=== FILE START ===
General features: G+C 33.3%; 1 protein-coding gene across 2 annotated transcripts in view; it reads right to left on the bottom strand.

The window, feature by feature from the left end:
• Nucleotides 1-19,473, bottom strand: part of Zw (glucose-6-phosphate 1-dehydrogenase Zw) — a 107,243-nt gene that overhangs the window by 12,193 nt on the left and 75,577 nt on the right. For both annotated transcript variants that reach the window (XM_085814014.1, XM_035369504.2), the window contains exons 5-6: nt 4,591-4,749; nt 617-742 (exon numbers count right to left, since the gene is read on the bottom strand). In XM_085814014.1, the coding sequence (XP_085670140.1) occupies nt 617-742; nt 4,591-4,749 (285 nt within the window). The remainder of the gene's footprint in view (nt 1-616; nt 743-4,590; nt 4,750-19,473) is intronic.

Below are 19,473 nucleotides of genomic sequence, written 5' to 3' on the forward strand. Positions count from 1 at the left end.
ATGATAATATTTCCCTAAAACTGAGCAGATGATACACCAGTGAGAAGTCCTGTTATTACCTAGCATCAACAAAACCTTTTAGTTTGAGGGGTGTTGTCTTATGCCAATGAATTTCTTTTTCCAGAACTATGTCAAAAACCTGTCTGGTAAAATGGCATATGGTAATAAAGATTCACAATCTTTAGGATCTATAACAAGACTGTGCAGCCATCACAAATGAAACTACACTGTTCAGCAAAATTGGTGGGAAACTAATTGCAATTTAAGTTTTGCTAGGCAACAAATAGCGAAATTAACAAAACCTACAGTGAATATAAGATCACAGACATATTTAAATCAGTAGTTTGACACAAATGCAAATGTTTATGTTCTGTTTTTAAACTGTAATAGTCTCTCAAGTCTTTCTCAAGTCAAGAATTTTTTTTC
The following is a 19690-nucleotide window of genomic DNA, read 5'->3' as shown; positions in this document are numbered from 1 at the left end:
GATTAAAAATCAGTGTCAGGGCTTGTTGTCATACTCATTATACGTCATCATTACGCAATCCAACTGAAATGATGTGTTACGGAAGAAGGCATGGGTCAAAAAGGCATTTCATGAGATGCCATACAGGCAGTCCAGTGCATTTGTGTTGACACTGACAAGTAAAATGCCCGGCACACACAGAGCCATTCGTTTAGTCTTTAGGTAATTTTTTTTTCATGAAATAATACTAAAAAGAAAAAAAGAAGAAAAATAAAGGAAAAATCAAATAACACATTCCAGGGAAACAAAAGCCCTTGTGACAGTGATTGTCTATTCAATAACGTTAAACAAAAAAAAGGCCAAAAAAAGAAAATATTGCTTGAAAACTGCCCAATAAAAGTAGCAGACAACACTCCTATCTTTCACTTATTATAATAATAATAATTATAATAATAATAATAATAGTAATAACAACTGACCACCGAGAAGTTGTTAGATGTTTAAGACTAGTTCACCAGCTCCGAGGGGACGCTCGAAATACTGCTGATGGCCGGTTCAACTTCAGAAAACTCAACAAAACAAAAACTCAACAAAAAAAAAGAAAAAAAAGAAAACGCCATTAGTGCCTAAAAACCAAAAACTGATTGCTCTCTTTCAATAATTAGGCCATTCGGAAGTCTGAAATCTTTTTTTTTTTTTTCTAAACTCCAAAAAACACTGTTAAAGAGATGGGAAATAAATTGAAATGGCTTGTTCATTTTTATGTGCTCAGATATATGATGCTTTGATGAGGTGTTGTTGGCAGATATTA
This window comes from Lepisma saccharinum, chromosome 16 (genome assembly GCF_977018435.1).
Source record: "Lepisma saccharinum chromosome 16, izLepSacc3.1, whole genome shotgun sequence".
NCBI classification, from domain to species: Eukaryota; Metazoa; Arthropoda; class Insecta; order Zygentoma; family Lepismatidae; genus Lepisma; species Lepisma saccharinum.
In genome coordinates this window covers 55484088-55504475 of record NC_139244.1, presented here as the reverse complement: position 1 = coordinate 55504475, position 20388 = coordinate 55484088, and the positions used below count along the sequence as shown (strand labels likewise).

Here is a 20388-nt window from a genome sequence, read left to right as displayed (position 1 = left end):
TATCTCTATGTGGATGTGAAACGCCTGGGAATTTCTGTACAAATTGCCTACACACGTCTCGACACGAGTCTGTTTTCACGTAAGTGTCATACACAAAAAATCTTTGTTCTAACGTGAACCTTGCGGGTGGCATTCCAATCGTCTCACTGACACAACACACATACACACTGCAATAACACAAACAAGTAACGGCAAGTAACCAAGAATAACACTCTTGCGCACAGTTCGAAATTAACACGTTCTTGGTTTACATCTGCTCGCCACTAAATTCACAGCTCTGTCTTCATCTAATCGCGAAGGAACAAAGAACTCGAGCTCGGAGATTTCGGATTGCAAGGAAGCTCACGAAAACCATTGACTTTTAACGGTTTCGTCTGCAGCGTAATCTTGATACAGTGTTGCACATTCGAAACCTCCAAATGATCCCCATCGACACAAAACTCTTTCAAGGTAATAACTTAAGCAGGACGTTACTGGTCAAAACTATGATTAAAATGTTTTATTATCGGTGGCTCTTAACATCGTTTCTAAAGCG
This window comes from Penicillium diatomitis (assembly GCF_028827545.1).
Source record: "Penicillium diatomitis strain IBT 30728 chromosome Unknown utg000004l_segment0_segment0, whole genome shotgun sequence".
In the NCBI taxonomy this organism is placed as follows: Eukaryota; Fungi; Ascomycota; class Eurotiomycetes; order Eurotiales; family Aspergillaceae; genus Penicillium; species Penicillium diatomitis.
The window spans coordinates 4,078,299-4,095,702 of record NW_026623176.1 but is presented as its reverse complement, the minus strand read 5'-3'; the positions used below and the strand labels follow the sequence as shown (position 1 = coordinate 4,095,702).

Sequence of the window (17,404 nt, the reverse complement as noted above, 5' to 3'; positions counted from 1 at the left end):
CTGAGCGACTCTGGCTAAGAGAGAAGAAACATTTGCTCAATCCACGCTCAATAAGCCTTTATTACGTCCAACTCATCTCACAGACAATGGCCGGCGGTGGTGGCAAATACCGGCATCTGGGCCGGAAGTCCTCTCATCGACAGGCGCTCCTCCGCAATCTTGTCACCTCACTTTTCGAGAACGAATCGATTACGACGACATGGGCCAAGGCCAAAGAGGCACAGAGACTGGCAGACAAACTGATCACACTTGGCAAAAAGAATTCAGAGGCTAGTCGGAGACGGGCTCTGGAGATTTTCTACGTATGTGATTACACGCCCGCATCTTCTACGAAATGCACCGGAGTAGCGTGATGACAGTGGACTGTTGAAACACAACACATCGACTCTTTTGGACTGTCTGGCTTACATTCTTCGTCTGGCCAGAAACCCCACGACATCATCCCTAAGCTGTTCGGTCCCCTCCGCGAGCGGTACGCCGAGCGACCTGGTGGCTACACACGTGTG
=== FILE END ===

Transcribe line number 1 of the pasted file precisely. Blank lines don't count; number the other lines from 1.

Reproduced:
General features: G+C 33.3%; 1 protein-coding gene across 2 annotated transcripts in view; it reads right to left on the bottom strand.